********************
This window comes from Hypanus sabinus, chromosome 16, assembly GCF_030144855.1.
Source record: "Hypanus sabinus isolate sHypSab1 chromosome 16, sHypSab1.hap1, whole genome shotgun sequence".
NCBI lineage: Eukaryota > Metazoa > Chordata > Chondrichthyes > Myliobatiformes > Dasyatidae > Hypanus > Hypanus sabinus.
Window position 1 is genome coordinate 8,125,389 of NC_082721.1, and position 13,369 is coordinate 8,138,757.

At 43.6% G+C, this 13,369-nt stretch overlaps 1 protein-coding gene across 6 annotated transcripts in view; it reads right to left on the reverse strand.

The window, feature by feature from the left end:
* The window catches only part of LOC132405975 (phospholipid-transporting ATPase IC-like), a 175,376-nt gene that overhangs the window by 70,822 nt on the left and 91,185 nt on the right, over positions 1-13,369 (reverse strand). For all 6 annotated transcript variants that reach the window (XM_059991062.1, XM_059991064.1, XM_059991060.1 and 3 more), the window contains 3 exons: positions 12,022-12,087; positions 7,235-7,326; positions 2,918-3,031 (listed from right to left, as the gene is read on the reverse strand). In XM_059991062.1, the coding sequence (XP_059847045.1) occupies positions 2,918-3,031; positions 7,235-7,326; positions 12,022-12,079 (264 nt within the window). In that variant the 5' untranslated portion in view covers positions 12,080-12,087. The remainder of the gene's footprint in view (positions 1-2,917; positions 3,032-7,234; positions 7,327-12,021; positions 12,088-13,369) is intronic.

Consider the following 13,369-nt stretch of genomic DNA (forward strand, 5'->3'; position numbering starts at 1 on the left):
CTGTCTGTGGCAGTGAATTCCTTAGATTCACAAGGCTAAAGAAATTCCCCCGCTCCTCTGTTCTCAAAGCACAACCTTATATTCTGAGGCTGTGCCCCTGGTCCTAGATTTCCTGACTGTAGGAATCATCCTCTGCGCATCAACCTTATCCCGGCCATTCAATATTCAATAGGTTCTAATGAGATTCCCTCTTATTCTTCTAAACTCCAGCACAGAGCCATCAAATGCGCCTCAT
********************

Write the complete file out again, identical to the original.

This window comes from Hypanus sabinus, chromosome 16, assembly GCF_030144855.1.
Source record: "Hypanus sabinus isolate sHypSab1 chromosome 16, sHypSab1.hap1, whole genome shotgun sequence".
NCBI lineage: Eukaryota > Metazoa > Chordata > Chondrichthyes > Myliobatiformes > Dasyatidae > Hypanus > Hypanus sabinus.
Window position 1 is genome coordinate 8,125,389 of NC_082721.1, and position 13,369 is coordinate 8,138,757.

At 43.6% G+C, this 13,369-nt stretch overlaps 1 protein-coding gene across 6 annotated transcripts in view; it reads right to left on the reverse strand.

The window, feature by feature from the left end:
* The window catches only part of LOC132405975 (phospholipid-transporting ATPase IC-like), a 175,376-nt gene that overhangs the window by 70,822 nt on the left and 91,185 nt on the right, over positions 1-13,369 (reverse strand). For all 6 annotated transcript variants that reach the window (XM_059991062.1, XM_059991064.1, XM_059991060.1 and 3 more), the window contains 3 exons: positions 12,022-12,087; positions 7,235-7,326; positions 2,918-3,031 (listed from right to left, as the gene is read on the reverse strand). In XM_059991062.1, the coding sequence (XP_059847045.1) occupies positions 2,918-3,031; positions 7,235-7,326; positions 12,022-12,079 (264 nt within the window). In that variant the 5' untranslated portion in view covers positions 12,080-12,087. The remainder of the gene's footprint in view (positions 1-2,917; positions 3,032-7,234; positions 7,327-12,021; positions 12,088-13,369) is intronic.

Consider the following 13,369-nt stretch of genomic DNA (forward strand, 5'->3'; position numbering starts at 1 on the left):
CTGTCTGTGGCAGTGAATTCCTTAGATTCACAAGGCTAAAGAAATTCCCCCGCTCCTCTGTTCTCAAAGCACAACCTTATATTCTGAGGCTGTGCCCCTGGTCCTAGATTTCCTGACTGTAGGAATCATCCTCTGCGCATCAACCTTATCCCGGCCATTCAATATTCAATAGGTTCTAATGAGATTCCCTCTTATTCTTCTAAACTCCAGCACAGAGCCATCAAATGCGCCTCAT